Table of Contents

TitleAuthor
Thank You!Berkman
Truthiness Video ClipsBerkman
Doing Something About Truthiness in Politics and NewsCraig Newmark
Three Social TheoremsPanagiotis "Takis" Metaxas
Seeing the World Through Truth-Colored GlassesJim Fingal
Truthicon in the MediaBerkman
Truthiness as Probability: Moving Beyond the True or False Dichotomy when Verifying Social MediaPatrick Meier
Truthy Research: From the Day 2 Hackathon at the Truthiness ConferenceAaron Shaw
Values Ads: A Way to Reframe Contested Facts for Unreceptive Audiences, and to Reach them OnlineJ. Nathan Matias and Chris Mooney
Hacking for Truth, Whatever That is: Ideas to Fight MisinformationAndrew Phelps
Motivation and TruthinessNatalie (Talia) Jomini Stroud
Let’s Combine Forces and Build a Credibility APIMatt Stempeck
Propaganda in Bahrain, SyriaJillian C. York
Interventions for Institutions: Filters, Intermediaries, and PoliciesBerkman
Interventions for IndividualsBerkman
Reflection and SynthesisBerkman
Facts Are Boring [podcast]Daniel Jones
New Genres of Political InformationMuzammil M. Hussain, PhC
Corporatocracy & Manufacturing ConsentPrathima Manohar
Tweets, TV & PoliticsWilliam Powers
Biases Abound: We Can’t Handle (or Don’t Want) the Truth / Inflection PointBerkman
Elusive Objectivity: Finding the Truth is HardBerkman
New Media 360Berkman
A Morning of Provocation: Defining the Dimensions of the ProblemBerkman
Portraying SourcesJudith Donath
A Tale of Three RumorsGilad Lotan
Moving Towards Algorithmic CorroborationNicholas Diakopoulos
Why Facts Matter to the American IdeaKate Krontiris
Okay, what are we going to do about it?Craig Newmark
Information Forensics: Five Case Studies on How to Verify Crowdsourced Information from Social MediaPatrick Meier
Can We Make Fact as Convenient as Fiction?Matt Stempeck
On Truthiness and Trust: Teens, Trust, and ICT’sDenise E. Agosto
Infographic: What News Sources Do People Trust?Craig Newmark
When the News Comes from Political TweetbotsEni Mustafaraj
Ask a Good QuestionMicah L. Sifry
I’m Not a Real Activist, But I Play One on the InternetTim Hwang
So, Who Signs Your Paycheck?John Dunbar
Misinformation and Propaganda in CyberspacePanagiotis "Takis" Metaxas
About Truthiness in Digital MediaBerkman

Portraying Sources

About the Author:

Judith Donath

Judith Donath

Judith Donath synthesizes knowledge from fields such as urban design, evolutionary biology and cognitive science to build innovative interfaces for on-line communities and virtual identities. A Harvard Berkman Faculty Fellow and formerly director of the Sociable Media Group at MIT Media Lab, she is known internationally for her writing on identity, interface design, and social communication.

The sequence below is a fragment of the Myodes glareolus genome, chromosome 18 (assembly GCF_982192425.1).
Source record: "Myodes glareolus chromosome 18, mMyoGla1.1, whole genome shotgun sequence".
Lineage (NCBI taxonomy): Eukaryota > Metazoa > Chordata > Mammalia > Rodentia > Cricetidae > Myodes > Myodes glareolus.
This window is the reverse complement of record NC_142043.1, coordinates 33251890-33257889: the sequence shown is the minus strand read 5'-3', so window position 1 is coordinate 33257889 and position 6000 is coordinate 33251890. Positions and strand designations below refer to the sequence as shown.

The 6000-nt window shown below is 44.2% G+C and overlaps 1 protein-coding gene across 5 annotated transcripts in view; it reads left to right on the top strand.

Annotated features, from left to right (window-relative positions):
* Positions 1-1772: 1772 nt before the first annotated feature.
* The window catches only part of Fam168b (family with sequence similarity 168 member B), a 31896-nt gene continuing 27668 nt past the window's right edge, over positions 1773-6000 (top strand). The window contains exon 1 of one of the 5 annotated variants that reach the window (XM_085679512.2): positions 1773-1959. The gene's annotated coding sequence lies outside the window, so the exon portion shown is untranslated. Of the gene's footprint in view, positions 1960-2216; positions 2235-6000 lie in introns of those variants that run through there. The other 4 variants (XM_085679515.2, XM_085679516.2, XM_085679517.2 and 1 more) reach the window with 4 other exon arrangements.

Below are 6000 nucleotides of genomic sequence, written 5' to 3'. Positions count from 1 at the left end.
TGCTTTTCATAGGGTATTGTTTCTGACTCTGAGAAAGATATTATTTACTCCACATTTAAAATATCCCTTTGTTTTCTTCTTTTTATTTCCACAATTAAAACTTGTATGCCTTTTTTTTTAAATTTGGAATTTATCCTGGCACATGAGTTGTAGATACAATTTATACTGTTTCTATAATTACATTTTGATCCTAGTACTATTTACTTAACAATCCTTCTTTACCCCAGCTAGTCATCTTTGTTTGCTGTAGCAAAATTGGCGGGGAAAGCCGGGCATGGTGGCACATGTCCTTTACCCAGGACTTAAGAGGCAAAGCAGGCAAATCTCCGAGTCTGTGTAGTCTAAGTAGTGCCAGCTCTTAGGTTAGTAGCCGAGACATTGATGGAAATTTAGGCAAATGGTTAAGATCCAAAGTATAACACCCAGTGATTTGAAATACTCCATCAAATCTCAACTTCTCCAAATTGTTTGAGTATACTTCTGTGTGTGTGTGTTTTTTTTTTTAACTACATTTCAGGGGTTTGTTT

To assess the truth(iness) of a message, one of the most useful pieces of information is who is the source? Is it someone you trust? Distrust? Never heard of? What personal stake does the messenger have in persuading you? The claim that taking mystery tablet X will give you a glowing complexion and concentration to match is most trustworthy when told to you by your close friend (who gains from doing you a favor), and least when told by a tablet X salesperson (who gains commission on your purchase and loses nothing from your disappointment with the product) or your practical joker colleague (who gains if you have an unfortunate reaction). Continue reading

A Tale of Three Rumors

About the Author:

Gilad Lotan

Gilad Lotan

Gilad Lotan is the VP of R&D for SocialFlow, a New York based startup that develops technology that optimizes content for social media channels.

The more we use social media, the more seasoned we become at assessing the trustworthiness of information that we come across. With rumors constantly flying around, famous celebrities are often mistaken to be dead, while every little move Apple makes triggers an onslaught of buzz around new product features.

This post details three rumors, each with its own path, source, evolution and outcome. One makes it far, cascading through networks of users, fans and followers who decide to amplify and pass on the message, another makes it far but is found to be false, while the third quickly dies. What can we learn from their differences? How can we improve our ability to recognize a false piece of information in realtime? Continue reading

Moving Towards Algorithmic Corroboration

About the Author:

Nicholas Diakopoulos

Nicholas Diakopoulos

Nicholas Diakopoulos is an independent researcher and consultant in New York City.

One of the methods that truth seekers like journalists or social scientists often employ is corroboration. If we find two (or more) independent sources that reinforce each other, and that are credible, we gain confidence in the truth-value of a claim. Independence is key, since political, monetary, legal, or other connections can taint or at least place contingencies on the value of corroborated information. Continue reading

Why Facts Matter to the American Idea

About the Author:

Kate Krontiris

Kate Krontiris

Kate Krontiris leads the Innovations in Governance practice at Reboot, a social impact consultancy rooted in design-thinking practices. She is also pursuing graduate degrees in public policy and management at the Harvard Kennedy School and the MIT Sloan School of Management.

The Atlantic magazine is an American institution.  It was founded in 1857 in an attempt to define and create a distinctly American voice; to project an American stance, to promote something that might be called the “American Idea.”  The magazine gave prominence to the voices of the Abolitionists, and since then, has been on the cutting edge of what is important in our national life (and in the lives of other nations).  Its authors have included Emily Dickinson, Mark Twain, and Martin Luther King. Continue reading

Information Forensics: Five Case Studies on How to Verify Crowdsourced Information from Social Media

About the Author:

Patrick Meier

Patrick Meier